SCOTTISH National Party supporters have spent the last 10 days trying to anaesthetise the shock of the General Election result. “But we won,” they insist, “nothing's changed. Get over it.” They did win in Scotland, of course, delivering more seats in Westminster than all the unionist parties combined. But as with Theresa May's result in the General Election, it didn't seem like any kind of victory. The loss of 21 seats clearly represents a turn of the tide. And in politics, when the tide goes out, that's when we see who's been swimming naked.

The Edinburgh East MP, Tommy Sheppard, writing in the Sunday Herald today, admits that his party just didn’t see Jeremy Corbyn coming, and that the Labour manifesto “dwarfed” both Brexit and indyref2. The SNP is entering a new and difficult era, he says. It can no longer rely on the old strategy of garnering support from Labour voters alienated by a right-wing Blairite establishment. Instead the SNP is in danger, he says, of itself being regarded as the establishment. He calls for the second independence referendum to be “parked” while the party rediscovers a policy agenda that will prove the SNP to be “the real insurgents, the real force for change”.

Sheppard should be congratulated for telling it like it is. But his remarks will upset many nationalists who believe that shelving the referendum risks the entire independence project. The idea that the SNP should outflank Labour on the left will also dismay those nationalists in Conservative constituencies in the north-east and the Borders who don't understand why a party of independence should even be socialist at all. Surely, that is a question to be posed after independence rather than before it?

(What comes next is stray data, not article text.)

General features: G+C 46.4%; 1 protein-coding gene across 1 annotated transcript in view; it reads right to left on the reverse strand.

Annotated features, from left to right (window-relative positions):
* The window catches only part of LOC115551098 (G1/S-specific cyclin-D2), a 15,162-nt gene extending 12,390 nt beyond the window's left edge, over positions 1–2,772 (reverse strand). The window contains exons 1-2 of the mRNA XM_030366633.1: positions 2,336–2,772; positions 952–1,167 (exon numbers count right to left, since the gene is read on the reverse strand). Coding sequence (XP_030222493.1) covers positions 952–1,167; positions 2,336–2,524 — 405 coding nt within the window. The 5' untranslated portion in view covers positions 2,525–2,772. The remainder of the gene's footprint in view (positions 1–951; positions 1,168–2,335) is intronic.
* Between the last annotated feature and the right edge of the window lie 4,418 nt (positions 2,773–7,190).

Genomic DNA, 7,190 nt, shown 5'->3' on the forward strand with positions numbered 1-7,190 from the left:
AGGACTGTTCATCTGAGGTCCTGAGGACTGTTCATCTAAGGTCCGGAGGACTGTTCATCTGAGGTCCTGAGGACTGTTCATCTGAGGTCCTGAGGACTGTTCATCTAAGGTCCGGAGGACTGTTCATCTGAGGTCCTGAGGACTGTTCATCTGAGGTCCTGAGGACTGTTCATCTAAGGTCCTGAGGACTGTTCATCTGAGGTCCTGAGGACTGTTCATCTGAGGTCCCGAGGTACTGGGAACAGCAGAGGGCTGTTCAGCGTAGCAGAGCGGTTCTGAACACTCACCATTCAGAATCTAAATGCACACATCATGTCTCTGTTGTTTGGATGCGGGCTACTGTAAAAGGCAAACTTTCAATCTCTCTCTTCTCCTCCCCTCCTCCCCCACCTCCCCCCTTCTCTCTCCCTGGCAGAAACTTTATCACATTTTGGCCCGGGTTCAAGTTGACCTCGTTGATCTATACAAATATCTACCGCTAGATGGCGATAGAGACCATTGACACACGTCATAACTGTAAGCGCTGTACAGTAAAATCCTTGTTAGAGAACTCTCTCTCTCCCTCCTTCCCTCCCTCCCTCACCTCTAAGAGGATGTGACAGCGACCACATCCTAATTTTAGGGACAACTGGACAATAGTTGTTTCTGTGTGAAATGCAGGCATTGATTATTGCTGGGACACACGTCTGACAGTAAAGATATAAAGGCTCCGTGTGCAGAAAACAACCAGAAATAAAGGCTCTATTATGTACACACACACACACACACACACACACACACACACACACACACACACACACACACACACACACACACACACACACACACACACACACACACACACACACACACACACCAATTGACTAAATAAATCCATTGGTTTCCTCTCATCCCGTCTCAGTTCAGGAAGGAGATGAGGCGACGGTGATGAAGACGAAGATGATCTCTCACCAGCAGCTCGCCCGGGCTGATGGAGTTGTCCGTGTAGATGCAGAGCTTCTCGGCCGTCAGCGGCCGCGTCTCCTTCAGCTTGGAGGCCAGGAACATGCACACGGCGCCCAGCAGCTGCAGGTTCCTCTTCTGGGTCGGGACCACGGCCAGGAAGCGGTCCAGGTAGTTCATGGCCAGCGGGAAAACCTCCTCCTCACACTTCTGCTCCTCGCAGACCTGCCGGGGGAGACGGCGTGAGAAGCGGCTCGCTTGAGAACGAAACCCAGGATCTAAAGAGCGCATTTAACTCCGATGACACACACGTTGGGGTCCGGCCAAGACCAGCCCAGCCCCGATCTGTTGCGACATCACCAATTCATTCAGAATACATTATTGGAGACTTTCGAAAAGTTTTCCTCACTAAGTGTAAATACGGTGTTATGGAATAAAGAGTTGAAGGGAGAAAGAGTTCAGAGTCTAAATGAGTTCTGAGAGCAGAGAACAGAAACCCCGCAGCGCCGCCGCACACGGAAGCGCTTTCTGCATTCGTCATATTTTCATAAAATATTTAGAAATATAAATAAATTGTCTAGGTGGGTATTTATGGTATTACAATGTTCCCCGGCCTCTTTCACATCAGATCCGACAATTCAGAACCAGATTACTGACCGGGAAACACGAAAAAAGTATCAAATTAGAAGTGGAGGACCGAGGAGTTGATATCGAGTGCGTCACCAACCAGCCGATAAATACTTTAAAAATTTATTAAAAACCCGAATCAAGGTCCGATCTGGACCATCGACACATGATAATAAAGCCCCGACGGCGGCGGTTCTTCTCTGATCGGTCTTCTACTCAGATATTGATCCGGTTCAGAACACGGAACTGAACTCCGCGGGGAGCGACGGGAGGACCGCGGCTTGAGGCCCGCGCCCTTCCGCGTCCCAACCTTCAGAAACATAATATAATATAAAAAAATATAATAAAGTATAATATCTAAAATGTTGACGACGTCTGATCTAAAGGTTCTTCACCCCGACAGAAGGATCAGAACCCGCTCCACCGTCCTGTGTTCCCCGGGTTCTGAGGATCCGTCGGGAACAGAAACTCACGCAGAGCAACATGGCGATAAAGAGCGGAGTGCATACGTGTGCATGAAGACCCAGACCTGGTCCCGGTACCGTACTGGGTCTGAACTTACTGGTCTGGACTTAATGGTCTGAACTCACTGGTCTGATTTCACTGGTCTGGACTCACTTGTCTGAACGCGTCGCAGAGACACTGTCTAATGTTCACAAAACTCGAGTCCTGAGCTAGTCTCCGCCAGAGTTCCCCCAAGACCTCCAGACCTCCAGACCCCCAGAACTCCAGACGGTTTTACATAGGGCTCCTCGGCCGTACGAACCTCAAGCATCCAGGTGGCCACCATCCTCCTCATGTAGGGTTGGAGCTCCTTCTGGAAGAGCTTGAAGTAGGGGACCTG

Loading article content

The SNP hasn't always been a left-wing, pro-European party. It was Alex Salmond in the 1990s who adopted this approach as part of the devolutionary road to independence. After the Iraq war, targeting Labour votes really began to deliver. He and Nicola Sturgeon hoovered up a whole raft of abandoned Labour policies, from abolishing prescription charges to council housing. Noting how damaging Tony Blair's imposition of university tuition fees had been on the youth vote, Salmond promised that “rocks would melt in the sun” before the SNP restored them. Reinventing Labour turned the SNP from a minority party into a party of government after the 2011 landslide.

Salmond, who lost his seat in the General Election, was a unique politician who could bridge class, regional and cultural barriers. He was as at home golfing with bankers as he was canvassing in housing schemes or gassing with farmers at cattle auctions. One minute he could be talking to the CBI in Scotland about cutting corporation tax, and the next winning over metropolitan Guardianistas with his 2012 Hugo Young lecture on the “social wage”. Salmond possessed ideological flexibility because he's an existential nationalist, steeped in Scottish history and culture, who saw national freedom as above party politics.

His successor is not quite so adaptable even though she is probably intellectually superior. At any rate, the General Election showed that Nicola Sturgeon doesn't reach the parts of the electorate that Salmond could, and her popularity has dropped sharply as a result. The First Minister had turned Salmond's tactical opening to the left into the foundation of SNP strategy. She declared herself to be a “utilitarian” nationalist more interested in social justice than in independence for its own sake. She also placed a higher priority on keeping Scotland in the European single market than holding an independence referendum – at least she did until March when she fell into the trap of calling for an early referendum before the Scottish voters were ready to hear it.